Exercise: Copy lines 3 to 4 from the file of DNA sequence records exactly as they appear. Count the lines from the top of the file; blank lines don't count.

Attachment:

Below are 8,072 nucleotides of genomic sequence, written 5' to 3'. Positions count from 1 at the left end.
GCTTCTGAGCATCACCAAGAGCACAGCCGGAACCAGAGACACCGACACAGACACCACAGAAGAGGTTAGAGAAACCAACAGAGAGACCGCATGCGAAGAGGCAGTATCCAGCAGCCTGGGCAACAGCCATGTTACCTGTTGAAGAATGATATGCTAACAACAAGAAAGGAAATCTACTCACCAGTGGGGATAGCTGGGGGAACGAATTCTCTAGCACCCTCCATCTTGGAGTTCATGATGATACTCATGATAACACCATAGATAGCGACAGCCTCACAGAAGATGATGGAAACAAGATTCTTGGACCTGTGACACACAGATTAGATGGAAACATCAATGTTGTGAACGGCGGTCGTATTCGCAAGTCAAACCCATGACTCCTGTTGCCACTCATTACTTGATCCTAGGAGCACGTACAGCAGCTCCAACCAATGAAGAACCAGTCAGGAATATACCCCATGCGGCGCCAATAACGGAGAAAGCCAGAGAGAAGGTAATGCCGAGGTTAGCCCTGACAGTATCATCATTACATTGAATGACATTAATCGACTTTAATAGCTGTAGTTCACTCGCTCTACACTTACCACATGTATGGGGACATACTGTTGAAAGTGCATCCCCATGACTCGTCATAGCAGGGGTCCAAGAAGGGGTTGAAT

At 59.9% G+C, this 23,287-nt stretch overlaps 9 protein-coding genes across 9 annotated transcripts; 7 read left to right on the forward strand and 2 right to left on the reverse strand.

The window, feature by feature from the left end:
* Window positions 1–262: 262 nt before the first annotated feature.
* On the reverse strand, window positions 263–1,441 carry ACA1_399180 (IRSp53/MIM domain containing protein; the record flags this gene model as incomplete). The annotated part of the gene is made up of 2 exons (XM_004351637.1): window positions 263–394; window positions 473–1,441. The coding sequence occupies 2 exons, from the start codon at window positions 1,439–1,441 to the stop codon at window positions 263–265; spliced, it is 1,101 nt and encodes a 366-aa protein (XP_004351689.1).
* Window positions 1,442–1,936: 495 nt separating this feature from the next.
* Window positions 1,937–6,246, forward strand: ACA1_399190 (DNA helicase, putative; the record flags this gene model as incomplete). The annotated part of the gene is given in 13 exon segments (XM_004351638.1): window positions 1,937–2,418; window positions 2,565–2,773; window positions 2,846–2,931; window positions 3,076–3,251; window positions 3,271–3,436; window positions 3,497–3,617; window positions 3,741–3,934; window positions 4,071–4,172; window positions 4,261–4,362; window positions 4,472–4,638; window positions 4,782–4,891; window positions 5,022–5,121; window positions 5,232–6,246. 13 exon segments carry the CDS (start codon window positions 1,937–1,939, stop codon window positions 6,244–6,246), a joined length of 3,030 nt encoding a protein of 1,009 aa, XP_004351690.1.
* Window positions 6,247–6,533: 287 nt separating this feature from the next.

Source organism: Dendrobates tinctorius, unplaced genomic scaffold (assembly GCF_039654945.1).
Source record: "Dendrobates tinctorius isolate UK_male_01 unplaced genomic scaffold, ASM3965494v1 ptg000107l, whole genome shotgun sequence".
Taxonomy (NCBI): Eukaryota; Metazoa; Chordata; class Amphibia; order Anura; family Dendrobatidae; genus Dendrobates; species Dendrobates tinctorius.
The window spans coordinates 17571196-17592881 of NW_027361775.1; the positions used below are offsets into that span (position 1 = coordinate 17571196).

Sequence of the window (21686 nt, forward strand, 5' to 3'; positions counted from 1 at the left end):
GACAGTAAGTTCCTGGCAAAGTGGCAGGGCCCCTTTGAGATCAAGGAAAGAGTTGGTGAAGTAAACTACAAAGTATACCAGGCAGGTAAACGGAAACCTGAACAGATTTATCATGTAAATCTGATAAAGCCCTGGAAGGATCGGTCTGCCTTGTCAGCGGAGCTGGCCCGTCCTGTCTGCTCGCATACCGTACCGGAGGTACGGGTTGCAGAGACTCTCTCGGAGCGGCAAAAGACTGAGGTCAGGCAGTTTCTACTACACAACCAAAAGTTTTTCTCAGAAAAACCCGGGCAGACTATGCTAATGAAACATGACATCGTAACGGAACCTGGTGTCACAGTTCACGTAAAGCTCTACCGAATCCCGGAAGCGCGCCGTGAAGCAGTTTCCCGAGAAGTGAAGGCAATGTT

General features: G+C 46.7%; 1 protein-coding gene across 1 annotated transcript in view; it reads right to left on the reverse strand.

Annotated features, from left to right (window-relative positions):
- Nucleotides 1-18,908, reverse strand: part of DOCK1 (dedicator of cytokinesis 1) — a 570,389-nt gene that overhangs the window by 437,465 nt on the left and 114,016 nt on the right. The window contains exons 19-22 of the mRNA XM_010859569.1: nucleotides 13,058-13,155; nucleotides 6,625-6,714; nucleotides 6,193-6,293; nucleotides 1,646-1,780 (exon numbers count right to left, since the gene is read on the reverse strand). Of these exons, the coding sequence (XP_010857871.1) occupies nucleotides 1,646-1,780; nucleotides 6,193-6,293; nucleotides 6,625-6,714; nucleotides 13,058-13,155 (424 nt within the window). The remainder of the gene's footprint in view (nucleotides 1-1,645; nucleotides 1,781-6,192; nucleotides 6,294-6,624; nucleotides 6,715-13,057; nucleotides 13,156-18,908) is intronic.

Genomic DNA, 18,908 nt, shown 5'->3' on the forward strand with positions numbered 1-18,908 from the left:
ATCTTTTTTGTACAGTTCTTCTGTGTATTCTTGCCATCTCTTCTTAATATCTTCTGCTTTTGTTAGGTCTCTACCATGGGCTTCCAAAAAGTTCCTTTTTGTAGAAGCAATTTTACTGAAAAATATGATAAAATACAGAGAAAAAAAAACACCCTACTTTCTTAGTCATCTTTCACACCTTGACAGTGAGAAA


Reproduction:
At 59.9% G+C, this 23,287-nt stretch overlaps 9 protein-coding genes across 9 annotated transcripts; 7 read left to right on the forward strand and 2 right to left on the reverse strand.

The window, feature by feature from the left end: